By Frances Lamberts
During the height of last century’s great depression, German artist Käthe Kollwitz sketched many poor people who were suffering its deep deprivation: homeless people under bridges and in municipal shelters, out-of-work breadwinners and, especially, the children going hungry.
Her 1924 lithograph, a poster for a food appeal, is titled “Germany’s children are starving!”
Many children are starving or food insecure, still. Even in our region, as the Johnson City Press reported in June last year, more than 20 percent of local children lack regular access to food, with increased risk of illness and other consequences that stem from childhood hunger. A Census Bureau survey found poverty severe enough to lack the means for food adequacy, enduring hunger sometimes or often, in 25 million American families, even before the coronavirus pandemic. With more than 40 percent of adults having lost employment income during it, the level of hunger in US households reportedly has tripled.
The world over, while the number of chronically hungry people had been shrinking under United Nations efforts, almost 700 million were undernourished in 2019, still, and one in five children under age five were stunted from hunger. Wars and international conflicts, and the pandemic are adding many more.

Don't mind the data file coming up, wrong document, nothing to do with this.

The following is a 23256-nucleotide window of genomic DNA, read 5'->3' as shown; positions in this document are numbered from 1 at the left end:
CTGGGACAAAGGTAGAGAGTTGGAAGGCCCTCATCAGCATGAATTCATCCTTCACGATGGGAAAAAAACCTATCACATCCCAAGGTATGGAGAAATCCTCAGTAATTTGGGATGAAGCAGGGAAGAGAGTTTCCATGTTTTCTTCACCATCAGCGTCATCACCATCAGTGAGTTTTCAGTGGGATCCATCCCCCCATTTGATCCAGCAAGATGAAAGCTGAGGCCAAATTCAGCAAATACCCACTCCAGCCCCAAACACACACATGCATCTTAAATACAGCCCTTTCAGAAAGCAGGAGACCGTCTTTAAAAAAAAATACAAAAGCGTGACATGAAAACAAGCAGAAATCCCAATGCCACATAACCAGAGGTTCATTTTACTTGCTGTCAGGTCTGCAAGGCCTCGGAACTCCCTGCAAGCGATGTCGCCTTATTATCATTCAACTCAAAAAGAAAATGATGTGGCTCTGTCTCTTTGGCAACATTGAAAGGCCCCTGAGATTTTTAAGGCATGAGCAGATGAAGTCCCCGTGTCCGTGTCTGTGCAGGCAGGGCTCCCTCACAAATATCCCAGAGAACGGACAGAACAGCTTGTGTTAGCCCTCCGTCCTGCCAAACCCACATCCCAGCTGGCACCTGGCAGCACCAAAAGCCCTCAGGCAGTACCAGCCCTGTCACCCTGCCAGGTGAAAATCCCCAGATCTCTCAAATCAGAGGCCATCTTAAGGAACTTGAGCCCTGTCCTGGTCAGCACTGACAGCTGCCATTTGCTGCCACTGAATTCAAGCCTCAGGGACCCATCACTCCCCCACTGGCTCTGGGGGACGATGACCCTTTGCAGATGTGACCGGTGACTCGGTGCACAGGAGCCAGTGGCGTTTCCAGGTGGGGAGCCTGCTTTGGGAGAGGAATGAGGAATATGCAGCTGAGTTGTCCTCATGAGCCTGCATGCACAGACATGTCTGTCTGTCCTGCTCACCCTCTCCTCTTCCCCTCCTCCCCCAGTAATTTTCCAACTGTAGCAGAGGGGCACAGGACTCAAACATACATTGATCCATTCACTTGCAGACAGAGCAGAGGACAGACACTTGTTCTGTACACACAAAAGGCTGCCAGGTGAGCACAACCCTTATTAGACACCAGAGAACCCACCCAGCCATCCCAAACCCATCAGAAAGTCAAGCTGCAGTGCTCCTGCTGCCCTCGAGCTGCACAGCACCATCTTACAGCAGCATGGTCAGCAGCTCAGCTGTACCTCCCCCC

At the start of the pandemic, the United Nations Secretary-General had urged a ceasefire on the world’s belligerents, and countries supporting these with weapons. The war in Yemen, for example, should be stopped for the pandemic’s duration at least, he had pleaded; humanitarian aid, such as from the World Food Programme, often cannot reach ports or other landing sites being bombed or blockaded in the wars, even as millions of their inhabitants may be at the brink of starvation.
How appropriate and gratifying that this UN agency, which specifically works to address hunger in the world, was awarded the 2020 Nobel Prize for Peace last week.
In a book titled “Full Planet, Empty Plates,” published by the Earth Policy Institute in 2012, Lester Brown discussed many of the causes threatening or directly leading to food insecurity. Relentless population growth is the oldest contributory problem. The diversion – some 30 percent at time of Brown’s writing – of grain to fueling cars is another. With heat waves and droughts, floods and advancing deserts, climate change now is the most serious, growing threat to future food sufficiency and reducing the fossil-fuel emissions cause of it our most urgent task.
Empty plates and stunted minds for children shouldn’t and needn’t be.